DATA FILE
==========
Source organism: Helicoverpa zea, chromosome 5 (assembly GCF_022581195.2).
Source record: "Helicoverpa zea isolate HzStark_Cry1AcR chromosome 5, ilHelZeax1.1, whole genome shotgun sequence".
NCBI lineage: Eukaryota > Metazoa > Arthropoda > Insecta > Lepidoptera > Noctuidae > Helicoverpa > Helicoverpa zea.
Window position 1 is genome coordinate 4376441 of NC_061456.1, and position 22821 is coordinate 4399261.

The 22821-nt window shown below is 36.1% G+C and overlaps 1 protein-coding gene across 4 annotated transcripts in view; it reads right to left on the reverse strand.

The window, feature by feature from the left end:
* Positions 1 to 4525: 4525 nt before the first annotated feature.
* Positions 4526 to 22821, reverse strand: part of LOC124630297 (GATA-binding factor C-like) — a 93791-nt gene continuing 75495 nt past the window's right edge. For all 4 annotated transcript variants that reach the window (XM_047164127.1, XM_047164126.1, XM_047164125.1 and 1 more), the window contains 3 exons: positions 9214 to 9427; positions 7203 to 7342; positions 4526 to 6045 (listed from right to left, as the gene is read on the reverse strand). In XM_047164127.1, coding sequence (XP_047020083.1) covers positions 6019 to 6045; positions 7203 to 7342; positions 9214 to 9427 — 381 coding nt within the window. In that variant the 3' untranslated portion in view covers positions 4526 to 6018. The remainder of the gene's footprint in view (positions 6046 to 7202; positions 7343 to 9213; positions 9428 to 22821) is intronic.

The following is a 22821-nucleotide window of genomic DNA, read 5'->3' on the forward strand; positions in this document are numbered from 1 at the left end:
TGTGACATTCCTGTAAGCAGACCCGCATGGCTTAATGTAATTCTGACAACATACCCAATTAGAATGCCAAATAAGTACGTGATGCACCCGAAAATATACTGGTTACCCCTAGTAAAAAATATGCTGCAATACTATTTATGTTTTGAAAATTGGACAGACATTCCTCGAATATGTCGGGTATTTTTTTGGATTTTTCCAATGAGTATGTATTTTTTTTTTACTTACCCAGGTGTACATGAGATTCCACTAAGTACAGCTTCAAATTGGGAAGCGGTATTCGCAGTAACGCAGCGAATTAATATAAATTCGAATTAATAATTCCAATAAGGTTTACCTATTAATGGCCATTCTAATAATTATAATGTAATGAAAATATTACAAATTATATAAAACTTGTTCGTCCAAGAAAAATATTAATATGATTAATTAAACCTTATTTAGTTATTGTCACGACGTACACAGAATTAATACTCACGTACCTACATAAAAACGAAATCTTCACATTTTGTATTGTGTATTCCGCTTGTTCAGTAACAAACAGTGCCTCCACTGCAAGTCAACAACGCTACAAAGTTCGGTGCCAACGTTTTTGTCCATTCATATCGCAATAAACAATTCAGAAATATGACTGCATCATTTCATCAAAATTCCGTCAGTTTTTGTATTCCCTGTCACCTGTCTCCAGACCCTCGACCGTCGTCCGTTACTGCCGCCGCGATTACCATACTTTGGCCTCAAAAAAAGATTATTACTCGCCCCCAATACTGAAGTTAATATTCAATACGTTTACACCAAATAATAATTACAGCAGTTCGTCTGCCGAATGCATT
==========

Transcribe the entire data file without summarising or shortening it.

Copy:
Source organism: Helicoverpa zea, chromosome 5 (assembly GCF_022581195.2).
Source record: "Helicoverpa zea isolate HzStark_Cry1AcR chromosome 5, ilHelZeax1.1, whole genome shotgun sequence".
NCBI lineage: Eukaryota > Metazoa > Arthropoda > Insecta > Lepidoptera > Noctuidae > Helicoverpa > Helicoverpa zea.
Window position 1 is genome coordinate 4376441 of NC_061456.1, and position 22821 is coordinate 4399261.

The 22821-nt window shown below is 36.1% G+C and overlaps 1 protein-coding gene across 4 annotated transcripts in view; it reads right to left on the reverse strand.

The window, feature by feature from the left end:
* Positions 1 to 4525: 4525 nt before the first annotated feature.
* Positions 4526 to 22821, reverse strand: part of LOC124630297 (GATA-binding factor C-like) — a 93791-nt gene continuing 75495 nt past the window's right edge. For all 4 annotated transcript variants that reach the window (XM_047164127.1, XM_047164126.1, XM_047164125.1 and 1 more), the window contains 3 exons: positions 9214 to 9427; positions 7203 to 7342; positions 4526 to 6045 (listed from right to left, as the gene is read on the reverse strand). In XM_047164127.1, coding sequence (XP_047020083.1) covers positions 6019 to 6045; positions 7203 to 7342; positions 9214 to 9427 — 381 coding nt within the window. In that variant the 3' untranslated portion in view covers positions 4526 to 6018. The remainder of the gene's footprint in view (positions 6046 to 7202; positions 7343 to 9213; positions 9428 to 22821) is intronic.

The following is a 22821-nucleotide window of genomic DNA, read 5'->3' on the forward strand; positions in this document are numbered from 1 at the left end:
TGTGACATTCCTGTAAGCAGACCCGCATGGCTTAATGTAATTCTGACAACATACCCAATTAGAATGCCAAATAAGTACGTGATGCACCCGAAAATATACTGGTTACCCCTAGTAAAAAATATGCTGCAATACTATTTATGTTTTGAAAATTGGACAGACATTCCTCGAATATGTCGGGTATTTTTTTGGATTTTTCCAATGAGTATGTATTTTTTTTTTACTTACCCAGGTGTACATGAGATTCCACTAAGTACAGCTTCAAATTGGGAAGCGGTATTCGCAGTAACGCAGCGAATTAATATAAATTCGAATTAATAATTCCAATAAGGTTTACCTATTAATGGCCATTCTAATAATTATAATGTAATGAAAATATTACAAATTATATAAAACTTGTTCGTCCAAGAAAAATATTAATATGATTAATTAAACCTTATTTAGTTATTGTCACGACGTACACAGAATTAATACTCACGTACCTACATAAAAACGAAATCTTCACATTTTGTATTGTGTATTCCGCTTGTTCAGTAACAAACAGTGCCTCCACTGCAAGTCAACAACGCTACAAAGTTCGGTGCCAACGTTTTTGTCCATTCATATCGCAATAAACAATTCAGAAATATGACTGCATCATTTCATCAAAATTCCGTCAGTTTTTGTATTCCCTGTCACCTGTCTCCAGACCCTCGACCGTCGTCCGTTACTGCCGCCGCGATTACCATACTTTGGCCTCAAAAAAAGATTATTACTCGCCCCCAATACTGAAGTTAATATTCAATACGTTTACACCAAATAATAATTACAGCAGTTCGTCTGCCGAATGCATT